"There's no written book about, you know, these situations. You have to hit the ground running. Things happen that you haven't trained for," Gadsden County Sheriff Morris Young said.

"We have to help talk about that now so we can do exactly the right thing if and when it does happen," U.S. Attorney Pamela Marsh said.

The first responders started the summit with the beseaching words of a Gadsden County mother.

"She was only 15 years old," Cynthia Riley said choking back tears, "dead."

Cynthia Riley's daughter Crystal was run over and killed by a teen in a stolen car at East Gadsden High School back in 2006. The teen behind the wheel is now serving 22 years in prison.

"I'm here because I don't want what happened to my daughter to happen to another child. I don't want what I feel to happen to another mother," Riley said.

The summit continues Wednesday. It is open only to first responders and school leaders.

We were invited to cover the summit's opening speakers, but sessions with specifics and strategies were off limits to the press.

By: Julie Montanaro
July 9, 2013

More than 300 first responders are gathered in Gadsden County for a two day summit on school safety.

U.S Attorney Pamela Marsh said agencies in rural counties have to count on hard work and innovation to deal with crises that can quickly overwhelm their resources.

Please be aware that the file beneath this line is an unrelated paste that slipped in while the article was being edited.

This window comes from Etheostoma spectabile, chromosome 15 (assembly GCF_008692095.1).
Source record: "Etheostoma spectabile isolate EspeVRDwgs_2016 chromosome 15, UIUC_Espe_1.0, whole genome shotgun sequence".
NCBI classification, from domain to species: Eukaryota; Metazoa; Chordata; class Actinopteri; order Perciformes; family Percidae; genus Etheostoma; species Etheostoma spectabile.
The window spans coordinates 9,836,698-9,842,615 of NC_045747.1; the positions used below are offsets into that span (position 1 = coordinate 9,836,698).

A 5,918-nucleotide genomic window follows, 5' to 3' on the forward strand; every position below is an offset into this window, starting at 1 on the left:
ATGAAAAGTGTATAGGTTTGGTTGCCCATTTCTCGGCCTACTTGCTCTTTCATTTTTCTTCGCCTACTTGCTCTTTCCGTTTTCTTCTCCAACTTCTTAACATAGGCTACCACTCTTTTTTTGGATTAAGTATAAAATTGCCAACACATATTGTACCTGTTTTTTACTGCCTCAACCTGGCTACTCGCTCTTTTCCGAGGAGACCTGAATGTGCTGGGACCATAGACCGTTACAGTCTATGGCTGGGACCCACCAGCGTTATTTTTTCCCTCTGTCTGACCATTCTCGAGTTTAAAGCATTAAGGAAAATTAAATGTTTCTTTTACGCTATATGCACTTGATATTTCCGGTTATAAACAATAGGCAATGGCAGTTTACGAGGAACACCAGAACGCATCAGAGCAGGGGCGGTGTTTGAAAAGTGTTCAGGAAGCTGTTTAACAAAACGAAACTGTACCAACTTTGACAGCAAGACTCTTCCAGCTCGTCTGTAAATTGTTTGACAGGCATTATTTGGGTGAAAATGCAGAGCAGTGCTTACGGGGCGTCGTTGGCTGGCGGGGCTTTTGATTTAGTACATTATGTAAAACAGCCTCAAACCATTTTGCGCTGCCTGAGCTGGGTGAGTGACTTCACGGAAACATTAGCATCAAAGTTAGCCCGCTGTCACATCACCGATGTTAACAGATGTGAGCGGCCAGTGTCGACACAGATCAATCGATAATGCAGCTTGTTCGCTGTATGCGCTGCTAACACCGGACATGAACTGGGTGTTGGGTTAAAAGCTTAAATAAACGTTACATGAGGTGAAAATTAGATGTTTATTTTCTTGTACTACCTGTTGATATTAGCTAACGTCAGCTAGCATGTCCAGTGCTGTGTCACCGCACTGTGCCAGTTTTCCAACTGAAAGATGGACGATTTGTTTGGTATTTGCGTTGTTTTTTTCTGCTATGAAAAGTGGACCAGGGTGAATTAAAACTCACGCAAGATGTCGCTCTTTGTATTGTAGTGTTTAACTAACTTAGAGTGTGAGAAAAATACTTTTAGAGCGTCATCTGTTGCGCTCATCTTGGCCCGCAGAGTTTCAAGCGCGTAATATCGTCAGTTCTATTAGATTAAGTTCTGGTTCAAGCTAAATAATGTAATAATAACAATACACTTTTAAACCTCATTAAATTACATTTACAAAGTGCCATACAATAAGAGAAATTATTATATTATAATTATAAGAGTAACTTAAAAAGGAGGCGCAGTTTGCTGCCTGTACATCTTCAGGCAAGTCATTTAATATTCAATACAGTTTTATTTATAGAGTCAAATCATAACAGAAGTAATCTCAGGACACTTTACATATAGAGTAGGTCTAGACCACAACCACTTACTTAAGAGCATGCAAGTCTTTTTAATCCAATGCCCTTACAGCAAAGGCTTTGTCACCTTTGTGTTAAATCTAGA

There are police, deputies, firefighters and other first responders from all over the state.

Lt Paul Vance - the Connecticut State Police officer - who handled all the media briefings in the wake of the mass shooting at Sandy Hook is the first scheduled speaker.

By: Julie Montanaro
July 2, 2013

Sandy Hook, Connecticut and Dale County, Alabama are small towns. Both have been the scene of big tragedies.

Now some of those who were in the thick of them are coming to our area to share their stories of how they coped - and are still coping - with school violence.

It's part of the Rural County Summit which will be held in Gadsden County next week.

The Dale County Sheriff and an associate school superintendent will discuss the impact of a student hostage ordeal and the shooting death of a school bus driver there.

The man who addressed the press each day in the wake of the Newtown school shootings will be at the summit too.

"We have people that actually lived it. We have people that had boots on the ground, in the trenches, there that day dealing with everything from the 911 call to the recovery effort," said Gadsden County Captain Jim Corder.